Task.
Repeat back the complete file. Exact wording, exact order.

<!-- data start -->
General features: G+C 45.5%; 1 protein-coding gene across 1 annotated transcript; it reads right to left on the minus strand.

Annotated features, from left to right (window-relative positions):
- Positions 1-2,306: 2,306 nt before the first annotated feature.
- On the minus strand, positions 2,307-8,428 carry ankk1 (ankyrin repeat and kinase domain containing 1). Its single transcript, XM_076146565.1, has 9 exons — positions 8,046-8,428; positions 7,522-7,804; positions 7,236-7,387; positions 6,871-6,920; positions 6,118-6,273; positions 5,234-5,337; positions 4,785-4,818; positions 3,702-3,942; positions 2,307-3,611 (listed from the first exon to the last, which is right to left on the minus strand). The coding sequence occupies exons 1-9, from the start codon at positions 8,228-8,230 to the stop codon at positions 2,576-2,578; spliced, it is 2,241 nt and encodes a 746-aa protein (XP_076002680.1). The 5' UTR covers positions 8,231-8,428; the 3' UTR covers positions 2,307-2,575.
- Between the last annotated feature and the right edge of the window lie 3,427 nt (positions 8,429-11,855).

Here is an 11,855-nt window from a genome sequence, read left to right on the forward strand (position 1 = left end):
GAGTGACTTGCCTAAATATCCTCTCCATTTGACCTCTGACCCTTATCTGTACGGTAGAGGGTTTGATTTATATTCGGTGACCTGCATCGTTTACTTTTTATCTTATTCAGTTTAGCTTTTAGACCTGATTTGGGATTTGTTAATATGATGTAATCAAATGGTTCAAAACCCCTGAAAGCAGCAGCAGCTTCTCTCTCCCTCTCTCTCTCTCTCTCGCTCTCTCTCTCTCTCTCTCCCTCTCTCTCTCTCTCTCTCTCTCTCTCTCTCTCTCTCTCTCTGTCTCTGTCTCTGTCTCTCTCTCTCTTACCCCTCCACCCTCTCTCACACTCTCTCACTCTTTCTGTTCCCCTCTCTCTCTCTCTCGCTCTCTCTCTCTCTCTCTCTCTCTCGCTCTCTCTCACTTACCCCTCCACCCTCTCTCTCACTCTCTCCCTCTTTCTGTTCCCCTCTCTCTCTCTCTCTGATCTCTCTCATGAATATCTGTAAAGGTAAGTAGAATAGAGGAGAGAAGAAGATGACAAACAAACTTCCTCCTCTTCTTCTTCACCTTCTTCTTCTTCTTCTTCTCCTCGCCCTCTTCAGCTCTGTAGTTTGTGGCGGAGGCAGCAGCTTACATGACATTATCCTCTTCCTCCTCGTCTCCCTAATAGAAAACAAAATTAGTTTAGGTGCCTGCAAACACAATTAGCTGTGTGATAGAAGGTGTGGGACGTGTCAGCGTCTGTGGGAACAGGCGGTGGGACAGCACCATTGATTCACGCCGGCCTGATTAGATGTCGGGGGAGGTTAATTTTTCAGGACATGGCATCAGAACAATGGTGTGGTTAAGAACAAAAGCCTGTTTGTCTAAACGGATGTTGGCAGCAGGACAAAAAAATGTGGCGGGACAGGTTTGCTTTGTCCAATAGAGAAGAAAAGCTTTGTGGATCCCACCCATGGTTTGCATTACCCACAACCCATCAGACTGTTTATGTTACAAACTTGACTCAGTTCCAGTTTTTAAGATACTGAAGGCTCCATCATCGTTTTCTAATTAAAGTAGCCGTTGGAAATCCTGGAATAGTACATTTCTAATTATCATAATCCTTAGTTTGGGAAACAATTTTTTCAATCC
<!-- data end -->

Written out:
General features: G+C 45.5%; 1 protein-coding gene across 1 annotated transcript; it reads right to left on the minus strand.

Annotated features, from left to right (window-relative positions):
- Positions 1-2,306: 2,306 nt before the first annotated feature.
- On the minus strand, positions 2,307-8,428 carry ankk1 (ankyrin repeat and kinase domain containing 1). Its single transcript, XM_076146565.1, has 9 exons — positions 8,046-8,428; positions 7,522-7,804; positions 7,236-7,387; positions 6,871-6,920; positions 6,118-6,273; positions 5,234-5,337; positions 4,785-4,818; positions 3,702-3,942; positions 2,307-3,611 (listed from the first exon to the last, which is right to left on the minus strand). The coding sequence occupies exons 1-9, from the start codon at positions 8,228-8,230 to the stop codon at positions 2,576-2,578; spliced, it is 2,241 nt and encodes a 746-aa protein (XP_076002680.1). The 5' UTR covers positions 8,231-8,428; the 3' UTR covers positions 2,307-2,575.
- Between the last annotated feature and the right edge of the window lie 3,427 nt (positions 8,429-11,855).

Here is an 11,855-nt window from a genome sequence, read left to right on the forward strand (position 1 = left end):
GAGTGACTTGCCTAAATATCCTCTCCATTTGACCTCTGACCCTTATCTGTACGGTAGAGGGTTTGATTTATATTCGGTGACCTGCATCGTTTACTTTTTATCTTATTCAGTTTAGCTTTTAGACCTGATTTGGGATTTGTTAATATGATGTAATCAAATGGTTCAAAACCCCTGAAAGCAGCAGCAGCTTCTCTCTCCCTCTCTCTCTCTCTCTCGCTCTCTCTCTCTCTCTCTCCCTCTCTCTCTCTCTCTCTCTCTCTCTCTCTCTCTCTCTCTCTGTCTCTGTCTCTGTCTCTCTCTCTCTTACCCCTCCACCCTCTCTCACACTCTCTCACTCTTTCTGTTCCCCTCTCTCTCTCTCTCGCTCTCTCTCTCTCTCTCTCTCTCTCGCTCTCTCTCACTTACCCCTCCACCCTCTCTCTCACTCTCTCCCTCTTTCTGTTCCCCTCTCTCTCTCTCTCTGATCTCTCTCATGAATATCTGTAAAGGTAAGTAGAATAGAGGAGAGAAGAAGATGACAAACAAACTTCCTCCTCTTCTTCTTCACCTTCTTCTTCTTCTTCTTCTCCTCGCCCTCTTCAGCTCTGTAGTTTGTGGCGGAGGCAGCAGCTTACATGACATTATCCTCTTCCTCCTCGTCTCCCTAATAGAAAACAAAATTAGTTTAGGTGCCTGCAAACACAATTAGCTGTGTGATAGAAGGTGTGGGACGTGTCAGCGTCTGTGGGAACAGGCGGTGGGACAGCACCATTGATTCACGCCGGCCTGATTAGATGTCGGGGGAGGTTAATTTTTCAGGACATGGCATCAGAACAATGGTGTGGTTAAGAACAAAAGCCTGTTTGTCTAAACGGATGTTGGCAGCAGGACAAAAAAATGTGGCGGGACAGGTTTGCTTTGTCCAATAGAGAAGAAAAGCTTTGTGGATCCCACCCATGGTTTGCATTACCCACAACCCATCAGACTGTTTATGTTACAAACTTGACTCAGTTCCAGTTTTTAAGATACTGAAGGCTCCATCATCGTTTTCTAATTAAAGTAGCCGTTGGAAATCCTGGAATAGTACATTTCTAATTATCATAATCCTTAGTTTGGGAAACAATTTTTTCAATCC